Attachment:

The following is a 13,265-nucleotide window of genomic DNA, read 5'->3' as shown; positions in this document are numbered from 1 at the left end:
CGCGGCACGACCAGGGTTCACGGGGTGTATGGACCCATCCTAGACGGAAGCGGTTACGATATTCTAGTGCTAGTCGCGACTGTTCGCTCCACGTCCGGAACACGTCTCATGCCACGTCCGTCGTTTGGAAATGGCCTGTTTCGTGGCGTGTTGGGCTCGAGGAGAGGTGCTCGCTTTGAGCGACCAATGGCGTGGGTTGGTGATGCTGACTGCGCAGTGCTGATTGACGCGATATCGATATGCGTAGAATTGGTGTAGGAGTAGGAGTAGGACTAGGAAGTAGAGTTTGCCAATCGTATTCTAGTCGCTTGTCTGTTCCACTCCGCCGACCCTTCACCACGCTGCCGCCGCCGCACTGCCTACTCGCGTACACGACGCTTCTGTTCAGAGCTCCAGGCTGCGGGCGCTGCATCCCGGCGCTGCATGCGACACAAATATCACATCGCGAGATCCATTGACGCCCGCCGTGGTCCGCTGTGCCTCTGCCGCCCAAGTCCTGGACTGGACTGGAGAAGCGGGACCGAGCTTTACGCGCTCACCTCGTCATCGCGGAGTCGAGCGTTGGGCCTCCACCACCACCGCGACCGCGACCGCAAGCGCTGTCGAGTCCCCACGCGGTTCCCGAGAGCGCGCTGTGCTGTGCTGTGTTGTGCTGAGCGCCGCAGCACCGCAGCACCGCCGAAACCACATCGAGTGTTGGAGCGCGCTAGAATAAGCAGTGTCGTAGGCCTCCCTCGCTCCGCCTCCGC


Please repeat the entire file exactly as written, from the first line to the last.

The following is a 13,265-nucleotide window of genomic DNA, read 5'->3' as shown; positions in this document are numbered from 1 at the left end:
CGCGGCACGACCAGGGTTCACGGGGTGTATGGACCCATCCTAGACGGAAGCGGTTACGATATTCTAGTGCTAGTCGCGACTGTTCGCTCCACGTCCGGAACACGTCTCATGCCACGTCCGTCGTTTGGAAATGGCCTGTTTCGTGGCGTGTTGGGCTCGAGGAGAGGTGCTCGCTTTGAGCGACCAATGGCGTGGGTTGGTGATGCTGACTGCGCAGTGCTGATTGACGCGATATCGATATGCGTAGAATTGGTGTAGGAGTAGGAGTAGGACTAGGAAGTAGAGTTTGCCAATCGTATTCTAGTCGCTTGTCTGTTCCACTCCGCCGACCCTTCACCACGCTGCCGCCGCCGCACTGCCTACTCGCGTACACGACGCTTCTGTTCAGAGCTCCAGGCTGCGGGCGCTGCATCCCGGCGCTGCATGCGACACAAATATCACATCGCGAGATCCATTGACGCCCGCCGTGGTCCGCTGTGCCTCTGCCGCCCAAGTCCTGGACTGGACTGGAGAAGCGGGACCGAGCTTTACGCGCTCACCTCGTCATCGCGGAGTCGAGCGTTGGGCCTCCACCACCACCGCGACCGCGACCGCAAGCGCTGTCGAGTCCCCACGCGGTTCCCGAGAGCGCGCTGTGCTGTGCTGTGTTGTGCTGAGCGCCGCAGCACCGCAGCACCGCCGAAACCACATCGAGTGTTGGAGCGCGCTAGAATAAGCAGTGTCGTAGGCCTCCCTCGCTCCGCCTCCGC